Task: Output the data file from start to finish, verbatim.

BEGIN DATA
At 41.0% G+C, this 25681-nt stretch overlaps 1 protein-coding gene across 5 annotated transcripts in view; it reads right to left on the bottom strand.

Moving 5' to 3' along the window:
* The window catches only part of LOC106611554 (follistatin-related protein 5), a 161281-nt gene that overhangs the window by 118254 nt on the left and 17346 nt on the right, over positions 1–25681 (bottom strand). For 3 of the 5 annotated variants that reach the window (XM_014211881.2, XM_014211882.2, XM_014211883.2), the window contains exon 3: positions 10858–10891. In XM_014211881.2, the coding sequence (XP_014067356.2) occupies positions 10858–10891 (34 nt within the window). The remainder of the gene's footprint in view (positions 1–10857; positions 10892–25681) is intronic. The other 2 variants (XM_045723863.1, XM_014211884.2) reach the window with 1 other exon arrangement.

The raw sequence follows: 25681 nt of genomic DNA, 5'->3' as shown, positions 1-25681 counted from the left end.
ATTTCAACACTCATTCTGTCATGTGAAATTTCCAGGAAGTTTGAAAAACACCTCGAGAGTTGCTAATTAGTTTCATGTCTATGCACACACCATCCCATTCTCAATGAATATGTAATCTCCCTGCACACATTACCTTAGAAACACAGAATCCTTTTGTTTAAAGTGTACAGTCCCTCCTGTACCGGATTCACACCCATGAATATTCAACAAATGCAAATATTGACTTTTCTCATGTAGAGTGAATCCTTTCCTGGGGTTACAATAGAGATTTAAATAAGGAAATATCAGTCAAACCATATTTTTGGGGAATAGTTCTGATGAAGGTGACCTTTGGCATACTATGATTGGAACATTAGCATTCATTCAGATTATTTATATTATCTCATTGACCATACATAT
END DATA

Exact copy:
At 41.0% G+C, this 25681-nt stretch overlaps 1 protein-coding gene across 5 annotated transcripts in view; it reads right to left on the bottom strand.

Moving 5' to 3' along the window:
* The window catches only part of LOC106611554 (follistatin-related protein 5), a 161281-nt gene that overhangs the window by 118254 nt on the left and 17346 nt on the right, over positions 1–25681 (bottom strand). For 3 of the 5 annotated variants that reach the window (XM_014211881.2, XM_014211882.2, XM_014211883.2), the window contains exon 3: positions 10858–10891. In XM_014211881.2, the coding sequence (XP_014067356.2) occupies positions 10858–10891 (34 nt within the window). The remainder of the gene's footprint in view (positions 1–10857; positions 10892–25681) is intronic. The other 2 variants (XM_045723863.1, XM_014211884.2) reach the window with 1 other exon arrangement.

The raw sequence follows: 25681 nt of genomic DNA, 5'->3' as shown, positions 1-25681 counted from the left end.
ATTTCAACACTCATTCTGTCATGTGAAATTTCCAGGAAGTTTGAAAAACACCTCGAGAGTTGCTAATTAGTTTCATGTCTATGCACACACCATCCCATTCTCAATGAATATGTAATCTCCCTGCACACATTACCTTAGAAACACAGAATCCTTTTGTTTAAAGTGTACAGTCCCTCCTGTACCGGATTCACACCCATGAATATTCAACAAATGCAAATATTGACTTTTCTCATGTAGAGTGAATCCTTTCCTGGGGTTACAATAGAGATTTAAATAAGGAAATATCAGTCAAACCATATTTTTGGGGAATAGTTCTGATGAAGGTGACCTTTGGCATACTATGATTGGAACATTAGCATTCATTCAGATTATTTATATTATCTCATTGACCATACATAT